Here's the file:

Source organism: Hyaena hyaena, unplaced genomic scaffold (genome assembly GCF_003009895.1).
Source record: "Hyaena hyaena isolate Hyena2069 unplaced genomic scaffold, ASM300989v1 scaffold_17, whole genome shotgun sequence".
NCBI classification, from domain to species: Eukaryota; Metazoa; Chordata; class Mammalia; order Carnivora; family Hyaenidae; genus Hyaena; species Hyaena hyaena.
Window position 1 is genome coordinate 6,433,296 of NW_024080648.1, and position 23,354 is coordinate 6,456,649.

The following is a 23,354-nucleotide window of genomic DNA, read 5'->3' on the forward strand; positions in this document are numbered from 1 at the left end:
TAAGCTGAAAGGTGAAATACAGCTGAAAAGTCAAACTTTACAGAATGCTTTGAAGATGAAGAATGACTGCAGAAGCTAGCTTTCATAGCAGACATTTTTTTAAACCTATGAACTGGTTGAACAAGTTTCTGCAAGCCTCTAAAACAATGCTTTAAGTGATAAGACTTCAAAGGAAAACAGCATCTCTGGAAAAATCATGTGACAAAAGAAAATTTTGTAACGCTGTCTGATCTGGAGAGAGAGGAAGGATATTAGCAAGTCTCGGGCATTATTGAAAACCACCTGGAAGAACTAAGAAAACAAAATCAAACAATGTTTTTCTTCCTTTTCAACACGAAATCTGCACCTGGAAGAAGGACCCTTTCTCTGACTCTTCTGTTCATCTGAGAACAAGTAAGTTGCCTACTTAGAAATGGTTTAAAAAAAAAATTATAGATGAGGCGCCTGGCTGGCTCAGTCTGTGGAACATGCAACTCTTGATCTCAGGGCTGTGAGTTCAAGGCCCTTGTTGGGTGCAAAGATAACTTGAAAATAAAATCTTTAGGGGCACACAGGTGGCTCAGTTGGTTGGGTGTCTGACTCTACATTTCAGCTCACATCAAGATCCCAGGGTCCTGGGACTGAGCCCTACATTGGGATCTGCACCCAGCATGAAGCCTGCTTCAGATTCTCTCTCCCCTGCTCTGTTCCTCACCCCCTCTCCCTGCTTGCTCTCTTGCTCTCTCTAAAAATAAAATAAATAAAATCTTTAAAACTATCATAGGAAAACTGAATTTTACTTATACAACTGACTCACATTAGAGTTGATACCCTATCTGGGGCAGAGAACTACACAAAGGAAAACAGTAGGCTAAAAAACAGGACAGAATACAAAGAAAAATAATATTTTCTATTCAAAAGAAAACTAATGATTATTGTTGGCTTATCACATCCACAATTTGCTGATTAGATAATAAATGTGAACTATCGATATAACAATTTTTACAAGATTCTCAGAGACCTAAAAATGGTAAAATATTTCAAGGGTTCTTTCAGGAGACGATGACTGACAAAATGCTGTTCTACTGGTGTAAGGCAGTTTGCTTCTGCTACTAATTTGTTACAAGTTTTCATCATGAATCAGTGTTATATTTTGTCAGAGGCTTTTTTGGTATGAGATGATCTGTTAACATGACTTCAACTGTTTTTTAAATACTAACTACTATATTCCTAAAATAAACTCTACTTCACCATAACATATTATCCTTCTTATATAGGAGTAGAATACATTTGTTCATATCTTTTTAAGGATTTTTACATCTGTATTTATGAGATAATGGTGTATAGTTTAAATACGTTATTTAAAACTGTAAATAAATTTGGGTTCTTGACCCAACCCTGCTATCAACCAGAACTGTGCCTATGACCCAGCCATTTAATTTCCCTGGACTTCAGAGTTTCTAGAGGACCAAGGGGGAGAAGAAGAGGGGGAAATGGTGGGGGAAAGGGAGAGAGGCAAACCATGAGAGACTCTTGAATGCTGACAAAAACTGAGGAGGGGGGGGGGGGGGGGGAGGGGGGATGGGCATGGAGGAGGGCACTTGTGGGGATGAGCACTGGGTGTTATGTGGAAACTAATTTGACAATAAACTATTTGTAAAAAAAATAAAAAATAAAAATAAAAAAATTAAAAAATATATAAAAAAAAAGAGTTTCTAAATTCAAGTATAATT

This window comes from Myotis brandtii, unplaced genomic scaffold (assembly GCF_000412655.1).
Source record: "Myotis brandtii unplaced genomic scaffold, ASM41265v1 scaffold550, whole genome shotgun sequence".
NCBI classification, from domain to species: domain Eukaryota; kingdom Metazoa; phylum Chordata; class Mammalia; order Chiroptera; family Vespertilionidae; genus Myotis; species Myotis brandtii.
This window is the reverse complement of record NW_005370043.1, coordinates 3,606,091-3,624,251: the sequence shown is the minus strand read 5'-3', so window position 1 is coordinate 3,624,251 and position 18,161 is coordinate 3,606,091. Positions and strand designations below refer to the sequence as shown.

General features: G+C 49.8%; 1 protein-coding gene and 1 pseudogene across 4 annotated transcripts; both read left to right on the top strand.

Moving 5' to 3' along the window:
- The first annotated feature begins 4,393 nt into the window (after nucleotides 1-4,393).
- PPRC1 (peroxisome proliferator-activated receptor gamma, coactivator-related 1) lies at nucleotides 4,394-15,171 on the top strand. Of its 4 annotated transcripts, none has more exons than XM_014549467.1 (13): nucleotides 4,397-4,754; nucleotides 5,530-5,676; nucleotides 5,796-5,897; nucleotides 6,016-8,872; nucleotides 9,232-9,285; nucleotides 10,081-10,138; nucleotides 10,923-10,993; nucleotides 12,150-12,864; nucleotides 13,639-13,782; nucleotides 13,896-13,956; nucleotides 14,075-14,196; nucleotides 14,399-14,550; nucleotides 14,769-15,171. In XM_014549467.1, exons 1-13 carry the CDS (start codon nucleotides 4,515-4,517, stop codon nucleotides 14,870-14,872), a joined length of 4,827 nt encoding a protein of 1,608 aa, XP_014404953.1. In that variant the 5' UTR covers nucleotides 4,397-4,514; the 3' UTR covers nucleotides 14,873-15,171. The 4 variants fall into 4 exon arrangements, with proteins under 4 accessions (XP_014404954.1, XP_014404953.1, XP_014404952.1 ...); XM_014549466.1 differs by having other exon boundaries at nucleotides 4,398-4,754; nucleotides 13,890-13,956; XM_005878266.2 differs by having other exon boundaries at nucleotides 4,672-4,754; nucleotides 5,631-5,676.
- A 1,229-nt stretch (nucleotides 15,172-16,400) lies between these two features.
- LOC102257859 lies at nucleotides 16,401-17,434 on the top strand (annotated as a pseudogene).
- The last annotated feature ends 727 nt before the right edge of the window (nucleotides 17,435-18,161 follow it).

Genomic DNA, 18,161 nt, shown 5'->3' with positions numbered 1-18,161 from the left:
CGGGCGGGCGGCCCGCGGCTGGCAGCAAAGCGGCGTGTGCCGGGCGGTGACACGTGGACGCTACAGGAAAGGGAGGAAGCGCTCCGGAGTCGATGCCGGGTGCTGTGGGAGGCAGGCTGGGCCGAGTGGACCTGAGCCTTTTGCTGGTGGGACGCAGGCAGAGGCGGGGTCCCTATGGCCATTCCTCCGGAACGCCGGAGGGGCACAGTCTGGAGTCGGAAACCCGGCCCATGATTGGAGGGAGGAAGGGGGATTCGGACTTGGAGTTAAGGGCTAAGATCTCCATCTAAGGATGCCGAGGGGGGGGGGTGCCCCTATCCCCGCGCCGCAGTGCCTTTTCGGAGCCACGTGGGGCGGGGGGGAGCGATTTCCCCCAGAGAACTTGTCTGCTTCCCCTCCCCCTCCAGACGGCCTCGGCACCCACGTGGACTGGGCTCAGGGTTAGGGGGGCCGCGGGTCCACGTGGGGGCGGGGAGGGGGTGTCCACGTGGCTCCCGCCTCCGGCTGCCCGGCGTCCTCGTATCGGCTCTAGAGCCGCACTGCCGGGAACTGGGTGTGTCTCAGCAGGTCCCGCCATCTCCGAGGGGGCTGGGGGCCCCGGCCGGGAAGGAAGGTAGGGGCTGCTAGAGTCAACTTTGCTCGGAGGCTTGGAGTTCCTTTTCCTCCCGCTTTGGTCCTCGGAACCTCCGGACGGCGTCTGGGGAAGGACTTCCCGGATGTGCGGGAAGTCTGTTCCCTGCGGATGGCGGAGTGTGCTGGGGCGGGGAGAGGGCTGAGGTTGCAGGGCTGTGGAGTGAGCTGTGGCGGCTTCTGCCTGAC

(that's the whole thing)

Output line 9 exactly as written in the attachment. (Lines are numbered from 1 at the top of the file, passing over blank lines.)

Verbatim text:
NCBI classification, from domain to species: domain Eukaryota; kingdom Metazoa; phylum Chordata; class Mammalia; order Chiroptera; family Vespertilionidae; genus Myotis; species Myotis brandtii.